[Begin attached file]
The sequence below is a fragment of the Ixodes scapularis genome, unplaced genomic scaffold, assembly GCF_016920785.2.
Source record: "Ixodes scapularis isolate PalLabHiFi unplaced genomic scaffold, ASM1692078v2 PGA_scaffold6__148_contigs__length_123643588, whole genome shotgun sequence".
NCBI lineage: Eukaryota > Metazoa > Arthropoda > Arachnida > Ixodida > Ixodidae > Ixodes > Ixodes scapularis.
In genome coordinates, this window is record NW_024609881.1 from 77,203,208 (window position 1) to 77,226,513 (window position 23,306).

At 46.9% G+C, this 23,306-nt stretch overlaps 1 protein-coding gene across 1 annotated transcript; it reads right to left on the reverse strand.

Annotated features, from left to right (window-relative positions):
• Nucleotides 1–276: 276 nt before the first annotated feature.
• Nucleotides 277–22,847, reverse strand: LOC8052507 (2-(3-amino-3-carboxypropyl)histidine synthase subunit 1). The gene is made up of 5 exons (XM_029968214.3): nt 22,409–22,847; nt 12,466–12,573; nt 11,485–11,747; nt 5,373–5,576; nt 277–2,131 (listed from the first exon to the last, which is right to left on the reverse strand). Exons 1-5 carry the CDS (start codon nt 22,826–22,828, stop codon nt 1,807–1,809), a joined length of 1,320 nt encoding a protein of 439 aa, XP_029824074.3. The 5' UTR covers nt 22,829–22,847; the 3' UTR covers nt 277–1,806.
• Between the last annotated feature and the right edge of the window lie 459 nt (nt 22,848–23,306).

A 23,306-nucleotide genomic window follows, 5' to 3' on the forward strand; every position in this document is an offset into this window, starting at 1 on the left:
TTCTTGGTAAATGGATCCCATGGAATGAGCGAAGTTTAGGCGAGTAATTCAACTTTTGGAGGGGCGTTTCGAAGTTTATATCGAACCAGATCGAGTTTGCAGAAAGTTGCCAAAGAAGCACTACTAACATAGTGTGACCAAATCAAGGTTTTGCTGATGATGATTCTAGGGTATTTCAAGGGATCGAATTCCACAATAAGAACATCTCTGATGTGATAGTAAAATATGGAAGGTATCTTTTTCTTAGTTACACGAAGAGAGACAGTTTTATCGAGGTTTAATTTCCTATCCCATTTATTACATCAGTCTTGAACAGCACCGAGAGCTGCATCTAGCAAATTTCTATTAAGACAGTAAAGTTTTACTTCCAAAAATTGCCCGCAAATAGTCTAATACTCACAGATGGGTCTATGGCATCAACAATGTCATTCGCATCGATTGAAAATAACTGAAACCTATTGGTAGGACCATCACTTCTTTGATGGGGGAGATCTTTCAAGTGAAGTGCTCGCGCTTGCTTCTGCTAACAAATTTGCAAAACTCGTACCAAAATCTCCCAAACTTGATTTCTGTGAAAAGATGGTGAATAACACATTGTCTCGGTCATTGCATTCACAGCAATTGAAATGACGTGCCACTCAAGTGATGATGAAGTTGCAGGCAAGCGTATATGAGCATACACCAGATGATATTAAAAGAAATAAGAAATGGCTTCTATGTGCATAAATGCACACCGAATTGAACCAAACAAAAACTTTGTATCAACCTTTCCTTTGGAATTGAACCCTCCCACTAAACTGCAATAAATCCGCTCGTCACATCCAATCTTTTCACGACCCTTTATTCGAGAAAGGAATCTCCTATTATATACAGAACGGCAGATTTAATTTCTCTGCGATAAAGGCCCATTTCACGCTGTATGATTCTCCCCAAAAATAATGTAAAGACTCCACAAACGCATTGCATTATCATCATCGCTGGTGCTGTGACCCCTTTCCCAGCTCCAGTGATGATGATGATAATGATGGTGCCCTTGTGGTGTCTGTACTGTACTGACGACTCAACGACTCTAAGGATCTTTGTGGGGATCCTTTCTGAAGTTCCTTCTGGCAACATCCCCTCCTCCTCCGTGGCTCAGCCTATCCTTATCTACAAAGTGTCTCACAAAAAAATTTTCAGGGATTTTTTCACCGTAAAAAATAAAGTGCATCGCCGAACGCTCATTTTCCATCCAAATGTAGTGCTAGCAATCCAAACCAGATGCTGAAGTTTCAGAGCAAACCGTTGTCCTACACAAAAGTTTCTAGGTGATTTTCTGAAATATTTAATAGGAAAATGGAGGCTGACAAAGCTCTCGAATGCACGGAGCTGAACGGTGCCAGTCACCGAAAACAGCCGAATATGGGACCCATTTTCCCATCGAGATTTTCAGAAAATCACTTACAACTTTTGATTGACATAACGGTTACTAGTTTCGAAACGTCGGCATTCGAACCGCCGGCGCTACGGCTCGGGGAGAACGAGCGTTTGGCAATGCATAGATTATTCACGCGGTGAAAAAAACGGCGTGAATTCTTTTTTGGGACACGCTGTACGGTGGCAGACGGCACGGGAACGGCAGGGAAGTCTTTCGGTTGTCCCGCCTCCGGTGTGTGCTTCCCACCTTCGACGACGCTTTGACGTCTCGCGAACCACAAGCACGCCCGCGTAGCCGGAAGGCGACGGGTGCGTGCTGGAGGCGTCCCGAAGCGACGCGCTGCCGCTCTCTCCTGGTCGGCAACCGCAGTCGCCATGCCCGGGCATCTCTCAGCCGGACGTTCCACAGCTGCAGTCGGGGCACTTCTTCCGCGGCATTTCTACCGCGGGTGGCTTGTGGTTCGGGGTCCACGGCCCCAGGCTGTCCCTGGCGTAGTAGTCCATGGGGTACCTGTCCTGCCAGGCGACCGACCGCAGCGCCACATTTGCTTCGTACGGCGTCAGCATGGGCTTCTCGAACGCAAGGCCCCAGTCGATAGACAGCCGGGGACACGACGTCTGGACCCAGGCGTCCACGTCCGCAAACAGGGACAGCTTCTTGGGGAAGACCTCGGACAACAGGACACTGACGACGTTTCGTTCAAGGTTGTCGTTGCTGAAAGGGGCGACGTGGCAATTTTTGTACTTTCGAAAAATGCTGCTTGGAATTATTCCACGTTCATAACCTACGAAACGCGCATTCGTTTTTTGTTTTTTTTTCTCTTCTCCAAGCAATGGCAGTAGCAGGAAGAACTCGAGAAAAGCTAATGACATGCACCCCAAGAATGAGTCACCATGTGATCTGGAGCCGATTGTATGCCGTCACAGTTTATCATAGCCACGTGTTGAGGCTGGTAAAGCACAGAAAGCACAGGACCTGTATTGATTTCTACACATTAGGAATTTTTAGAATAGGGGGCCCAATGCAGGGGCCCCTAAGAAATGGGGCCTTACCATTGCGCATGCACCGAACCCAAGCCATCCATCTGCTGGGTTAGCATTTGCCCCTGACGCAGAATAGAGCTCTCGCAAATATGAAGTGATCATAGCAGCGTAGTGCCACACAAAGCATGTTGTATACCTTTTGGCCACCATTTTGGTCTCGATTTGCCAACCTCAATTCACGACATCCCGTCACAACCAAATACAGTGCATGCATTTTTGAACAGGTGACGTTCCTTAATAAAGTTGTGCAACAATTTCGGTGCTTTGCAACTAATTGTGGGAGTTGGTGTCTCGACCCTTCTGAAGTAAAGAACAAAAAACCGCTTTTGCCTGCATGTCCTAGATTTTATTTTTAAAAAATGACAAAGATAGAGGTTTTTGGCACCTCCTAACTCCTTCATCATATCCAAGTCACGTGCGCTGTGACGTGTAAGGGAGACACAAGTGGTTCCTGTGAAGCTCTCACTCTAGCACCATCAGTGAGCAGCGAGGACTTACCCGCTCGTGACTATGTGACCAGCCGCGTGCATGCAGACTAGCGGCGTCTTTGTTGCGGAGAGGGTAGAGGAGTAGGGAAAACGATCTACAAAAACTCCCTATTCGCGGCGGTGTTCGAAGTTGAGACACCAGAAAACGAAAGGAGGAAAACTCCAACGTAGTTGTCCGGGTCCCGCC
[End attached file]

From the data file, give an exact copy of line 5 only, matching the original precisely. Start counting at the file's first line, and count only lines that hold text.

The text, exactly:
At 46.9% G+C, this 23,306-nt stretch overlaps 1 protein-coding gene across 1 annotated transcript; it reads right to left on the reverse strand.